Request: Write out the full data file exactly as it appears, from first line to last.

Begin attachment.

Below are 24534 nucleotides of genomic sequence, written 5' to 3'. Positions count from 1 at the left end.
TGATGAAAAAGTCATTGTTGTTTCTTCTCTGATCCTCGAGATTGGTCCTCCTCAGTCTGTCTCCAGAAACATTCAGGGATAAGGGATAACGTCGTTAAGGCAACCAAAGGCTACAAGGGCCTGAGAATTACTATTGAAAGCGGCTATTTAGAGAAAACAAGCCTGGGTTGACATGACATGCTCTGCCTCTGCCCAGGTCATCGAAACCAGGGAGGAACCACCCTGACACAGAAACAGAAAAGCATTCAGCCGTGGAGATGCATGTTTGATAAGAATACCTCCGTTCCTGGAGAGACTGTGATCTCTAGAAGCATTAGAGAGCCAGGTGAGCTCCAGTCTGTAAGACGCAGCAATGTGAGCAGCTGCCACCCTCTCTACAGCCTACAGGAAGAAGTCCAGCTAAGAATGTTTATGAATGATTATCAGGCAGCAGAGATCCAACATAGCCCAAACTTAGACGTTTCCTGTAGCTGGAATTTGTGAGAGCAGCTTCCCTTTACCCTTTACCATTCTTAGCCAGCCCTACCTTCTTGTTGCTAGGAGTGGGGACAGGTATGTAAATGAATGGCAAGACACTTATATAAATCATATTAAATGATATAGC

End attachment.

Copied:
Below are 24534 nucleotides of genomic sequence, written 5' to 3'. Positions count from 1 at the left end.
TGATGAAAAAGTCATTGTTGTTTCTTCTCTGATCCTCGAGATTGGTCCTCCTCAGTCTGTCTCCAGAAACATTCAGGGATAAGGGATAACGTCGTTAAGGCAACCAAAGGCTACAAGGGCCTGAGAATTACTATTGAAAGCGGCTATTTAGAGAAAACAAGCCTGGGTTGACATGACATGCTCTGCCTCTGCCCAGGTCATCGAAACCAGGGAGGAACCACCCTGACACAGAAACAGAAAAGCATTCAGCCGTGGAGATGCATGTTTGATAAGAATACCTCCGTTCCTGGAGAGACTGTGATCTCTAGAAGCATTAGAGAGCCAGGTGAGCTCCAGTCTGTAAGACGCAGCAATGTGAGCAGCTGCCACCCTCTCTACAGCCTACAGGAAGAAGTCCAGCTAAGAATGTTTATGAATGATTATCAGGCAGCAGAGATCCAACATAGCCCAAACTTAGACGTTTCCTGTAGCTGGAATTTGTGAGAGCAGCTTCCCTTTACCCTTTACCATTCTTAGCCAGCCCTACCTTCTTGTTGCTAGGAGTGGGGACAGGTATGTAAATGAATGGCAAGACACTTATATAAATCATATTAAATGATATAGC